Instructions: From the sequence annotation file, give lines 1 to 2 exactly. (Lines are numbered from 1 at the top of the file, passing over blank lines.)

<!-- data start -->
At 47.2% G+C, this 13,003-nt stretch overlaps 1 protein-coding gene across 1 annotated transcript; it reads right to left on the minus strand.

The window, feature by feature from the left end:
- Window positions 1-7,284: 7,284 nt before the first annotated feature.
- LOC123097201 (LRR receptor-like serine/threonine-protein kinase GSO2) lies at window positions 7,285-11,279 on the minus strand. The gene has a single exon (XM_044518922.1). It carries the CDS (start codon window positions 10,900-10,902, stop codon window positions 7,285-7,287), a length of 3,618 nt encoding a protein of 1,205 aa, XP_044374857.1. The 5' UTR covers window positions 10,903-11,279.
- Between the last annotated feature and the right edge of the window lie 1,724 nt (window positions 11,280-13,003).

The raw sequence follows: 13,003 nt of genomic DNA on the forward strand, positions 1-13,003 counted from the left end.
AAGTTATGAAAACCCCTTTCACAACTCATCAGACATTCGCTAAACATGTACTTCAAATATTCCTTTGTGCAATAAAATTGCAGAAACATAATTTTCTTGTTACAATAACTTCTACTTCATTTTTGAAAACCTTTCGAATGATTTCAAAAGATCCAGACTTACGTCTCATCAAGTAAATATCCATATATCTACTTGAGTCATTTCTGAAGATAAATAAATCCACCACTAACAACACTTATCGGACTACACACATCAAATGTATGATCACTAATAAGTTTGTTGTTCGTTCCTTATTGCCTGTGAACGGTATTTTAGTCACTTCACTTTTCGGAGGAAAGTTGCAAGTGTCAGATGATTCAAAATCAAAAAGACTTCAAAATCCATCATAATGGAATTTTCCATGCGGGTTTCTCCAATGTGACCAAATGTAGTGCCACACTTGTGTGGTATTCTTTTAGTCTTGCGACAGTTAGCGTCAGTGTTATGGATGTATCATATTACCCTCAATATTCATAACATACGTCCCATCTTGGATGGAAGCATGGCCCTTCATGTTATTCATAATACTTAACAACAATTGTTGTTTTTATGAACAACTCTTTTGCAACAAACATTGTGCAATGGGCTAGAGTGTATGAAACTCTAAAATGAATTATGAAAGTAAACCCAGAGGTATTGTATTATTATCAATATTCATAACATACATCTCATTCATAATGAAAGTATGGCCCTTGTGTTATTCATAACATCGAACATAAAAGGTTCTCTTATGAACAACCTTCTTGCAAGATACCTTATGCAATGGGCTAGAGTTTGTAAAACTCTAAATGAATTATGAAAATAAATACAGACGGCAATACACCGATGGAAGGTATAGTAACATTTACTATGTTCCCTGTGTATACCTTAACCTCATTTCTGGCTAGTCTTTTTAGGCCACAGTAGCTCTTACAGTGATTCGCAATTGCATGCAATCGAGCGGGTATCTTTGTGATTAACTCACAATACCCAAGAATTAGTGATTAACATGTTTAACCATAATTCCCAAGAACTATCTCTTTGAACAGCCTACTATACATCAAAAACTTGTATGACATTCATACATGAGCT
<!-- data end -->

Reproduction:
At 47.2% G+C, this 13,003-nt stretch overlaps 1 protein-coding gene across 1 annotated transcript; it reads right to left on the minus strand.

The window, feature by feature from the left end: